How it feels to learn JavaScript in 2016

kai zhu kaizhu256 at gmail.com
Sat Oct 28 08:19:08 UTC 2017


naveen, how are es modules or generators superior in getting a
frontend product shipped?  "powerful" does not equate superior.

success in shipping a product correlates highly to having maintainable
code (with consistent styguide) that's easy to debug.  generators are
a nightmare to debug (compared to callbacks and promises) when doing
integration and qa.  es modules have confusing async-magic that few
frontend devs really understand, and results in brittle module-loading
code nobody wants to touch and risk breaking after its written.

the es6+ projects i've worked on all have significant amounts of
brittleness which leads to them being difficult-to-ship as features
could not be added or modified without fear of code-changes breaking
something.  2016 and 2017 have been rough years for anyone trying to
get es6+ products shipped.  and i suspect it will remain the same for
2018.

if you're a product manager and your priority is to ship a frontend
product, then your safest bet is to avoid es6 altogether.

On 10/27/17, Naveen Chawla <naveen.chwl at gmail.com> wrote:
> kai zhu, it sounds like you have a bad manager who is over eagerly pushing
> for a disruptive transition in a well established ES5 project to new
> features. The way to gracefully introduce the new features is incrementally
> in new code, not existing code, or when modifying existing code. If your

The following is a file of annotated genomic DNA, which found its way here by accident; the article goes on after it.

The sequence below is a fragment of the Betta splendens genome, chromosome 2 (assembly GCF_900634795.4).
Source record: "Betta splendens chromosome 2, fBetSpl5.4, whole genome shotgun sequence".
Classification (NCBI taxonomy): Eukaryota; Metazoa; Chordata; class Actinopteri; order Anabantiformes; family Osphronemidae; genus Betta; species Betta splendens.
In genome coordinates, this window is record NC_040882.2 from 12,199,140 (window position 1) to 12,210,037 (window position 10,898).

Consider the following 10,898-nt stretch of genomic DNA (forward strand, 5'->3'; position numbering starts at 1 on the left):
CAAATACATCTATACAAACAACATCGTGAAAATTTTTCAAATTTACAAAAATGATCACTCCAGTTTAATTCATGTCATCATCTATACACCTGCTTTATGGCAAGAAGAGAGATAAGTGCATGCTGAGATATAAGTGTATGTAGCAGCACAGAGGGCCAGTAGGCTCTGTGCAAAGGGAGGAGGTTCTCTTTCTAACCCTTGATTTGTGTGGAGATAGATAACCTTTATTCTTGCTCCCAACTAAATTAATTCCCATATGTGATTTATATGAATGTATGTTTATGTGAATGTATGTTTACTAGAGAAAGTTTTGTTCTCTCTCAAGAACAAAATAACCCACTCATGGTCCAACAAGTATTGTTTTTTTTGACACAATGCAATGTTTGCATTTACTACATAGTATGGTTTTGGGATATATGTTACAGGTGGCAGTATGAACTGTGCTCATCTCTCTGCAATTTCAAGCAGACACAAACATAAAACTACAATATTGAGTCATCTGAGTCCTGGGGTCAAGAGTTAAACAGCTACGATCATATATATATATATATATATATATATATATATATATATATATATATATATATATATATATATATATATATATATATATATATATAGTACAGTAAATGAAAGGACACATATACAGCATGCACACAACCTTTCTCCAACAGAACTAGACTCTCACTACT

> manager is pushing to translate the whole code base and you are finding
> that a waste of time, then that is not the fault of TC39 or the language;
> that is the fault of the manager.
>
> The features themselves are superior, more powerful and easier to use than
> the former ES5, so "everyday javascript programmers" will have a better
> time whether they are writing tiny or massive apps.
>
> Yes, new apps should use those features immediately, and the developers
> will experience the benefits, sometimes very significant
>
>
> On Fri, 27 Oct 2017, 11:52 am kai zhu, <kaizhu256 at gmail.com> wrote:
>
>> in frontend-development, the majority of use-cases are for
>> small/medium-scale applications, where es6 toolings are inappropriate
>> due to their complexity.
>>
>> "reliable, well-engineered, large-scale, performant applications" are
>> a niche application of javascript.  tc39 should focus on making lives
>> of everyday javascript programmers easier (who mainly want simple and
>> stable tooling for simple/moderate webapps), instead of catering to
>> niche people wanting google/facebook-scale apps.
>>
>>
>> On 10/27/17, Bob Myers <rtm at gol.com> wrote:
>> > If you don't like those features or the associated tooling, then don't
>> use
>> > them.
>> > Meanwhile, other people will be using them to build reliable,
>> > well-engineered, large-scale, performant applications.
>> > Bob
>> >
>> > On Fri, Oct 27, 2017 at 10:57 AM, kai zhu <kaizhu256 at gmail.com> wrote:
>> >
>> >> tc39 is partly to blame for promoting the perception of javascript
>> >> language instability, which promotes tooling instability.
>> >>
>> >> generators, es modules, destructing, let, fat arrows have caused
>> >> tremendous harm to tooling stability, which has made
>> >> frontend-development hell for everyone.
>> >>
>> >>
>> >> On 10/27/17, Jordan Harband <ljharb at gmail.com> wrote:
>> >> > aka "how it feels to learn"?
>> >> >
>> >> > A decent response:
>> >> > https://medium.com/front-end-hacking/how-it-feels-to-learn-
>> >> javascript-in-2017-a934b801fbe
>> >> >
>> >> > On Thu, Oct 26, 2017 at 3:38 PM, J Decker <d3ck0r at gmail.com> wrote:
>> >> >
>> >> >> (humor?)
>> >> >> https://hackernoon.com/how-it-feels-to-learn-javascript-in-
>> >> 2016-
>> >> >> d3a717dd577f
>> >> >>
>> >> >> It all seemed so simple....
>> >> >>
>> >> >> _______________________________________________
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>> >> >>
>> >> >>
>> >> >
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